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Article
January 1954

ASCORBIC ACID IN AQUEOUS HUMOR AND SERUM OF PATIENTS WITH AND WITHOUT CATARACTPhysiologic Significance of Relative Concentrations

Author Affiliations

DETROIT
From the Department of Ophthalmology of the City of Detroit Receiving Hospital, and the Kresge Eye Institute.

AMA Arch Ophthalmol. 1954;51(1):1-6. doi:10.1001/archopht.1954.00920040003001
Abstract

MANY ATTEMPTS have been made to explain how the concentration of ascorbic acid in the aqueous humor is maintained in excess of that in the blood.1 Three different mechanisms have been proposed: (1) Ascorbic acid is synthesized by the lens *; (2) ascorbic acid is transported across the ciliary epithelial border in the oxidized state (i. e., as dehydroascorbic acid), where it is reduced to ascorbic acid by the lens †; (3) ascorbic acid is selectively concentrated by the ciliary epithelium, whence it diffuses to the posterior chamber.7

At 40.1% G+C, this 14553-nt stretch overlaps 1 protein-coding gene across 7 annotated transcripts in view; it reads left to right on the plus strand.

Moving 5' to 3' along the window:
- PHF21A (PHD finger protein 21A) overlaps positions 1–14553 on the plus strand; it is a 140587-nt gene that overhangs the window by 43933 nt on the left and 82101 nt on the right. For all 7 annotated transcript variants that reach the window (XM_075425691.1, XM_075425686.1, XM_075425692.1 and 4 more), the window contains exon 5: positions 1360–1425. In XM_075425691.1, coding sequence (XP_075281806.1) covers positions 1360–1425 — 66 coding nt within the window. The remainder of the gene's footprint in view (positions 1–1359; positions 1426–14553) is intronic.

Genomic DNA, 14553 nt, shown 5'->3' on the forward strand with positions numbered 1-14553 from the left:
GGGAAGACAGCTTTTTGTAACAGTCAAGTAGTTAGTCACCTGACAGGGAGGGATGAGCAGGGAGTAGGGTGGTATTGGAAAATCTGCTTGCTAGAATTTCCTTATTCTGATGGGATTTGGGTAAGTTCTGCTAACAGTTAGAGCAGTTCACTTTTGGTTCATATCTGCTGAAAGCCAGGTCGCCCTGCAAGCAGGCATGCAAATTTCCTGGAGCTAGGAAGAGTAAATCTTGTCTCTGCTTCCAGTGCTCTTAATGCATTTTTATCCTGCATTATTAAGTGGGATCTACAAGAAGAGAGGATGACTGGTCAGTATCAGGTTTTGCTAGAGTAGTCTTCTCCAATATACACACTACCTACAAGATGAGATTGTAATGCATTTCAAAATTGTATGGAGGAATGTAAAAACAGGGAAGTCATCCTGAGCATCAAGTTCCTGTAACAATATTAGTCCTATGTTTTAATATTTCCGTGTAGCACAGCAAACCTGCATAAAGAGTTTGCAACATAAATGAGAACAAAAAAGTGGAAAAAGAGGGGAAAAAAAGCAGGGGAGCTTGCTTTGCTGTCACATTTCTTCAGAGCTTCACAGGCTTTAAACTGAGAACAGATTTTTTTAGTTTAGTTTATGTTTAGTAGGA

The chief evidence in support of the theories that associate the lens with the maintenance of relatively high concentrations of ascorbic acid in the aqueous humor is the observation that the concentration of the acid is less than normal when the lens is cataractous or absent. For instance, reduced concentrations of ascorbic acid in the aqueous humor have been observed

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